Patients battling glaucoma and other blinding diseases can now have hope of regaining their sight after scientists at the National Eye Institute (NEI) in the US found a way to use 3D bioprinting to create eye tissue that will help them understand the mechanisms of blinding diseases.
3D bioprinting is a new technology that gives the option of creating human organs to replace damaged ones.
This means that similar to other types of additive manufacturing, bioprinting uses a digital file as a blueprint to print an object with cells and biomaterials, creating structures that let living cells within them multiply to form a new organ.
Experts at ‘Interesting Engineering’ which is a global scientific and engineering journal explain that these organs are printed layer by layer just like any 3D printing process.
However, rather than using a CAD file, they are created using a digital model with computed tomography and MRI scans.
“Bioprinting has thus far produced an anti-bacterial tooth, an ovary, a bionic ear, elastic bones, lungs, a heart, an eye and perhaps, more impressively, human skin.
Today, bioprinters can even lay down strips of skin on an affected area. Doctors and scientists are already testing bioprinters that can create skin transplants.”
The researchers at NEI further disclose that they printed a combination of cells that form the outer blood-retina barrier— eye tissue that supports the retina's light-sensing photoreceptors.
In an official press release, they explained that the method makes it possible to research age-related macular degeneration and other degenerative retinal illnesses using a theoretically limitless supply of patient-derived tissue (AMD).
According to Dr Kapil Bharti, who heads the NEI Section on Ocular and Stem Cell Translational Research, AMD starts in the outer blood-retina barrier.
“However, mechanisms of AMD initiation and progression to advanced dry and wet stages remain poorly understood due to the lack of physiologically relevant human models."
The section head and his colleagues further disclose that they used a hydrogel to mix three immature choroidal cell types: pericytes and endothelial cells, which are important components of capillaries, and fibroblasts, which give tissues structure. The gel was then printed on a biodegradable scaffold by the scientists. The cells began to grow into a dense capillary network within days.
“On the ninth day, the researchers implanted cells from the retinal pigment epithelium (RPE). RPE is usually formed from a single layer of regular polygonal cells arranged at the outermost layer of the retina. The outer side of the RPE is connected to Bruch's membrane and the choroid, while the inner side is connected to the outer segment of photoreceptor cells and is on the other side of the scaffold.
On day 42, the printed tissue was fully developed,” the researchers' highlight.
As per tissue investigations, genetic tests, and functional analysis, the printed tissue resembled the natural outer blood-retina barrier in appearance and behaviour.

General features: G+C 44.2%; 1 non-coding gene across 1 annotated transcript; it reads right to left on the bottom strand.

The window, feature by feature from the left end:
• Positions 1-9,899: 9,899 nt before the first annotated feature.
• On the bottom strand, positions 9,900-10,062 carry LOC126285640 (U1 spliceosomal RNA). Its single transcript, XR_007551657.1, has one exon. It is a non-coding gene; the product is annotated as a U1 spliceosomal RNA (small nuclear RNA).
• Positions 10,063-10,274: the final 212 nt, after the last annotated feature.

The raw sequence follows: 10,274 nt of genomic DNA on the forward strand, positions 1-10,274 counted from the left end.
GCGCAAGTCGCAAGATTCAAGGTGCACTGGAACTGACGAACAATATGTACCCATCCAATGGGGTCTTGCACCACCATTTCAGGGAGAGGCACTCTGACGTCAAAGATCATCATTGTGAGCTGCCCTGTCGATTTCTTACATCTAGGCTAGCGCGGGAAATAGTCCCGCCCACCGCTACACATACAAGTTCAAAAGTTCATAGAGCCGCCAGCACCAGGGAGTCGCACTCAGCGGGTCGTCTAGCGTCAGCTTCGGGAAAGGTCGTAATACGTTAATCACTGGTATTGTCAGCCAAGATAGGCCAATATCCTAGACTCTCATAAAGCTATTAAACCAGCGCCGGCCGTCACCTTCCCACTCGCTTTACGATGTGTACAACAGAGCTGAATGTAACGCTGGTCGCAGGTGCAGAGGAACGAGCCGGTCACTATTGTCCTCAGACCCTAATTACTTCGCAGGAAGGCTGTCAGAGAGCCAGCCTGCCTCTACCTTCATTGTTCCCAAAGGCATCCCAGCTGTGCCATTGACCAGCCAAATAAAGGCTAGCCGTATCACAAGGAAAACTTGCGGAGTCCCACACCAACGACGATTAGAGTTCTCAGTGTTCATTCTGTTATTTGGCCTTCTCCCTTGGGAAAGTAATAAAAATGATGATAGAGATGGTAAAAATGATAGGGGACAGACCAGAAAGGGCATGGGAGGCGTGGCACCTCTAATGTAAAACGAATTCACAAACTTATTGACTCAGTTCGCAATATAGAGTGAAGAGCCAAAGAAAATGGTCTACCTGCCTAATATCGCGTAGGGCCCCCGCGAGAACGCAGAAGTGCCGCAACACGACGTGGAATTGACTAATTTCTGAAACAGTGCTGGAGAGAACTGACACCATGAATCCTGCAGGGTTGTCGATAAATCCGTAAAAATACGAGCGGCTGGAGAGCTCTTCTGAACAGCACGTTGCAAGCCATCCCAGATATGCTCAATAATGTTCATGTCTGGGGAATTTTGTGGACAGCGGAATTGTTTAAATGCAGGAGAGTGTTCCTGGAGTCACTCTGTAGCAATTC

Under conditions of generated stress, printed tissue displayed early AMD characteristics, such as drusen deposits beneath the RPE, and advanced to late dry-stage AMD, where tissue deterioration was seen.
Speaking to the Nation. Africa in an exclusive interview, Mr Albert Masua who is an ophthalmologist at Kwale Eye Centre lauded the new development.
“Stem cells are the way to go in terms of cell regeneration.
This is because stem cells do not conform to one type of cell but with scientific modification then they can be altered to certain cells.
My hope is if we can have stem cells regenerate the non-regenerative type, especially the nerve cells,” he said. He, however, explained that nerve cells do not regenerate in normal situations.
“So if this can occur then we can reverse so much, especially for patients with end-stage glaucoma and optic atrophy.”
According to Kenya’s guidelines for the management of glaucoma, a disease that gradually affects the optic nerve, is the second leading cause of vision loss globally, and it continues to pose a challenge to eye health professionals, in Kenya, it is estimated that 4.3 per cent of persons aged above 50 years have the glaucoma disease.
“The blindness caused by glaucoma is irreversible. We know that if diagnosed early, and with quality care, blindness due to glaucoma can be prevented. Comprehensive glaucoma care is one of the fields in eye care that requires a lot of research to establish evidence for best practices, especially for the Africa region,” the Ministry of Health (MoH) observes.
“The development of these national glaucoma guidelines is in line with one of the items of the Big 4 National Agenda: Universal health coverage (UHC) that includes affordable quality healthcare for all. It will not be UHC without eye care and for that matter quality glaucoma care.
While much is unknown about glaucoma, especially in the African race, the guidelines will need to be reviewed from time to time to adapt to the changing trends, technology and recent scientific evidence in tackling the disease,” Dr Patrick Amoth who is the Director General for Health at MoH notes.